Jesus wasn’t a homophobe so why are you?

Aside


Last November, Paul Davies, decided to get baptised as a public declaration of his commitment to God. For months before that, Paul wrestled with the desire to become a Christian and part of Church, against his strong beliefs that homosexuality is not a choice, but is natural. He wrote the following article for a special issue of ‘Quench’ on LGBT+ about the way the in which some Churches have treated LGBT+.

Christianity has for a long time been one of the most prominent anti-gay institutions. As a Christian, I find this deeply upsetting. Homophobia goes against my faith which teaches me that God loves everyone. In fact, if you’re going to take one single message from the Bible, it should be a message of love. Jesus didn’t condemn anyone, except religious leaders, so the Church has no place doing it either. Despite my feeling on this, I’m well aware that I’m in the minority. The majority of Christians still condemn homosexuality.

I’m thankful to admit that this is starting to change. I was inspired to write this article when I heard about a group of Christians who attended a gay pride march in Chicago. I know what you’re thinking. A group of not just Christians, but American Christians, at a gay pride march sounds like a recipe for disaster. I’m glad to say that it wasn’t. The group were holding up banners apologising for the way the church had treated homosexuals. Their apology sparked a fantastic response from the marchers. There were tears, waving and even one dancer left the march to hug the Christians.

For me, the image is heart warming. There’s a lot of media attention for Christians who condemn homosexuality. Such as the crazy Westbro Baptist Church who claim that ‘God hates Fags’. (By the way, don’t be too offended by the Westbro nut jobs, apparently god also hates Sweden as well, because of the ‘Satanic IKEA’.)

It’s rare to see such a powerful display of acceptance from Christians. This is partly because anti-gay Christians are a lot more vocal, and partly because the media would rather report on condemnation than acceptance. In the summer some of the people in my church went to a gay bar because they had karaoke. The staff were shocked that Christians would want to go there but we hadn’t given it a second thought. The crazies are much few and far between but we’re all quite likely to have heard about their shameful campaigns.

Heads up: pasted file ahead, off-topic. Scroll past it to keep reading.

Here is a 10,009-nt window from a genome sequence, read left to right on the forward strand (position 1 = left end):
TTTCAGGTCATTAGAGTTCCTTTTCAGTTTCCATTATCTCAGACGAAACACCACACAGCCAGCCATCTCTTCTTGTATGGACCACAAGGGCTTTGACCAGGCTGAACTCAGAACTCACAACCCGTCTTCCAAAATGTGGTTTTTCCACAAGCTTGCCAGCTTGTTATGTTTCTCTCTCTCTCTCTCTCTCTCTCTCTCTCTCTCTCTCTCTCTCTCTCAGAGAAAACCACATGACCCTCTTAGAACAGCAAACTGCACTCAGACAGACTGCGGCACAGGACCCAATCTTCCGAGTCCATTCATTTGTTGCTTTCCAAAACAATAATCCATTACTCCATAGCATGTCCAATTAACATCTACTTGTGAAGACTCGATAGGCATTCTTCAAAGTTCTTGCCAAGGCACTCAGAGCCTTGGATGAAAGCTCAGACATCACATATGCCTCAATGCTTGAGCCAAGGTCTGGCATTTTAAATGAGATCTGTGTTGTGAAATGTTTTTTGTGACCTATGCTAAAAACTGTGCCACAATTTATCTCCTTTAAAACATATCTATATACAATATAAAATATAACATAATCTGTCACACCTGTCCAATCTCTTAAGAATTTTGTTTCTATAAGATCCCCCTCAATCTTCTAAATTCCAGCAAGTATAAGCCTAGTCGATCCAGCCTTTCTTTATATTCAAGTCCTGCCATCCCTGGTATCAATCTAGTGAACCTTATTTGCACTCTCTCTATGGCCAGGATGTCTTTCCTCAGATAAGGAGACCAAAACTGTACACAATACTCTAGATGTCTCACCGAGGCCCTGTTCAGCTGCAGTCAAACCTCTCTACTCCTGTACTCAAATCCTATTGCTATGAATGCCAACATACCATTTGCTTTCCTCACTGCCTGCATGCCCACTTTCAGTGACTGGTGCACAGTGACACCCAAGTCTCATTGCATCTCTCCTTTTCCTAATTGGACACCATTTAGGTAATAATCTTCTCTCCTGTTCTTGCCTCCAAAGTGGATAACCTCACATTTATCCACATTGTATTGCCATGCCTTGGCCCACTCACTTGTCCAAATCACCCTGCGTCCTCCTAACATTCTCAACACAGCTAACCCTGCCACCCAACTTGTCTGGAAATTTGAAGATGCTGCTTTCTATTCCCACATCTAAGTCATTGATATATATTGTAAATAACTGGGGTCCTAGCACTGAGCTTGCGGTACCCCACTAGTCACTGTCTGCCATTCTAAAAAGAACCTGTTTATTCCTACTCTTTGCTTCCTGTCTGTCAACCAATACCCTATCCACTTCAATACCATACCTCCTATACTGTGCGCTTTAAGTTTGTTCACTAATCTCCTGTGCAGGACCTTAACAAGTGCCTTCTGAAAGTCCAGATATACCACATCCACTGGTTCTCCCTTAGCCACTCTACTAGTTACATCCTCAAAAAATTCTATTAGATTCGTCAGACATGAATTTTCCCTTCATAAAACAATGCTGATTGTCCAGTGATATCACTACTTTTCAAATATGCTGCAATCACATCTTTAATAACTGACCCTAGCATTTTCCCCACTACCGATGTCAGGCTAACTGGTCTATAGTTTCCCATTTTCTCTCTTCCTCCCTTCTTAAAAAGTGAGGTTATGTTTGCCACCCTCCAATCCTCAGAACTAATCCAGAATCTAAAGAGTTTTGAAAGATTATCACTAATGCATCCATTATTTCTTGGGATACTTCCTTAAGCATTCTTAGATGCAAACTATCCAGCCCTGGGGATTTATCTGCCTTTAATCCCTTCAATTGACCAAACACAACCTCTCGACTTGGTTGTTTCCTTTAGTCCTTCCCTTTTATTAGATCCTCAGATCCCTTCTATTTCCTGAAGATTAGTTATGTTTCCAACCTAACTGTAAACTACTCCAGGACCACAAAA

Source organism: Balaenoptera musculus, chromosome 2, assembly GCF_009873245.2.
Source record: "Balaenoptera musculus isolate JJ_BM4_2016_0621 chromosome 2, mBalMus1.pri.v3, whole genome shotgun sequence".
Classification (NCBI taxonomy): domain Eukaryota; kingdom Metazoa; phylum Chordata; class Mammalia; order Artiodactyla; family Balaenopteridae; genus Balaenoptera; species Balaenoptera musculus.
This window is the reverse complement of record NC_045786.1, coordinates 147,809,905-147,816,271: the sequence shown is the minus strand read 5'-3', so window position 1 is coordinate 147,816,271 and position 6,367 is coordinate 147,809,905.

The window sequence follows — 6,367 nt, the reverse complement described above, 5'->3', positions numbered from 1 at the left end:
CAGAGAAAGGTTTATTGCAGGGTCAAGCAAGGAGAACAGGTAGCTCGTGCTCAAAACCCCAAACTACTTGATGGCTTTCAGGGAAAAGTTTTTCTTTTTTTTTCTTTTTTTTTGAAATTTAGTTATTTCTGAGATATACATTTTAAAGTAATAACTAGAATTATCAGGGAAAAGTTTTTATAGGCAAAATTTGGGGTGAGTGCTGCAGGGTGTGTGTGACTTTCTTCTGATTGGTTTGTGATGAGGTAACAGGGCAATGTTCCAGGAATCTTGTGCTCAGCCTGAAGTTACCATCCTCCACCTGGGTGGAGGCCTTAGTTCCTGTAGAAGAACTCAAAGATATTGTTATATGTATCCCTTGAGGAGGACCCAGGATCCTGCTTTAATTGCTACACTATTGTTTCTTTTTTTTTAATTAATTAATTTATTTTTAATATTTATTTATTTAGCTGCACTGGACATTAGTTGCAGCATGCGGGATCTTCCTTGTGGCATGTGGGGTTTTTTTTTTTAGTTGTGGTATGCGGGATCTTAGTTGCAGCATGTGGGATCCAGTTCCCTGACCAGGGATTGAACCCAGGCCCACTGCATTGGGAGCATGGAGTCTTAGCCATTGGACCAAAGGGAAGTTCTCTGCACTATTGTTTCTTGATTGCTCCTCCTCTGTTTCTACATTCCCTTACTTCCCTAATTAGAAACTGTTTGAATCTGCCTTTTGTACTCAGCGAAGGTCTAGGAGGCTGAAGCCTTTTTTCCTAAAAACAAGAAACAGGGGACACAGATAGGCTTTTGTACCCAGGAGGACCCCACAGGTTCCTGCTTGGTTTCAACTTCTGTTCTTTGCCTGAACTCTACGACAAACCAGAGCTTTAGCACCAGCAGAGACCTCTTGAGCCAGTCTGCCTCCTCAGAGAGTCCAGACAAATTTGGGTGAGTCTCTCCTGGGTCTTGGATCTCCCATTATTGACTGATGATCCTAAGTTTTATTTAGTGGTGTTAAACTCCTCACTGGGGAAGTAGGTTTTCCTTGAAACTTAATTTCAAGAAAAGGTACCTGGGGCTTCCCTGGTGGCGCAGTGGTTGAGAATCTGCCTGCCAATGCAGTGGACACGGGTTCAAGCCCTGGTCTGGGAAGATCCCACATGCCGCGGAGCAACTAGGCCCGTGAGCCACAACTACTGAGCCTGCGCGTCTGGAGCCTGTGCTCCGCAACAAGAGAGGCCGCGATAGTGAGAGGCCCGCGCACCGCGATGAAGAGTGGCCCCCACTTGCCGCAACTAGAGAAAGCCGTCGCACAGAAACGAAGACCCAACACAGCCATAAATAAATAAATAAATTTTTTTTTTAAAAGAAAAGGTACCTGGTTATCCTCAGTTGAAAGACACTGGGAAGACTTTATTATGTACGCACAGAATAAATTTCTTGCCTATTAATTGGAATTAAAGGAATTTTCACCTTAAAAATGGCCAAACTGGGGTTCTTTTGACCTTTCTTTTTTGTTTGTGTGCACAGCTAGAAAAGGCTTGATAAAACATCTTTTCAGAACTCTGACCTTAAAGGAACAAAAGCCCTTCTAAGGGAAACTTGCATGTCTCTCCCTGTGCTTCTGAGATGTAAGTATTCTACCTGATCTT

The truth is that there are many Christians, particularly the young future leaders of the church, who find the idea of condemning homosexuals repulsive and morally wrong. Many see that the homosexuality of the Bible and of today is completely different.  In the Bible when homosexuality is mentioned it is in the context of rape or extra marital affairs. This is a historical difference in culture and language which has tainted Christianity over the years. The word homosexuality didn’t exist when the Bible was written, so the relations referred to are not the same as we would understand homosexuality now. Christians need to accept and understand this, like they have over issues such as slavery.

The future’s bright for acceptance within the church. We’re starting to see the cobwebs being brushed off. The more modern, independent Churches are already changing the religious Christianity, not the message, but the man-crafted ideology that has corrupted the real message of Christ. The old institutions are going to either change, or die along with their congregation.

There is so much more to say on this issue, this really is just a brief article about this topic, especially with the recent prevalence of the gay marriage debate. Please feel free to express your views on this post in the comments box below but do so with respect.

SIMPLE PLEASURES: everyday life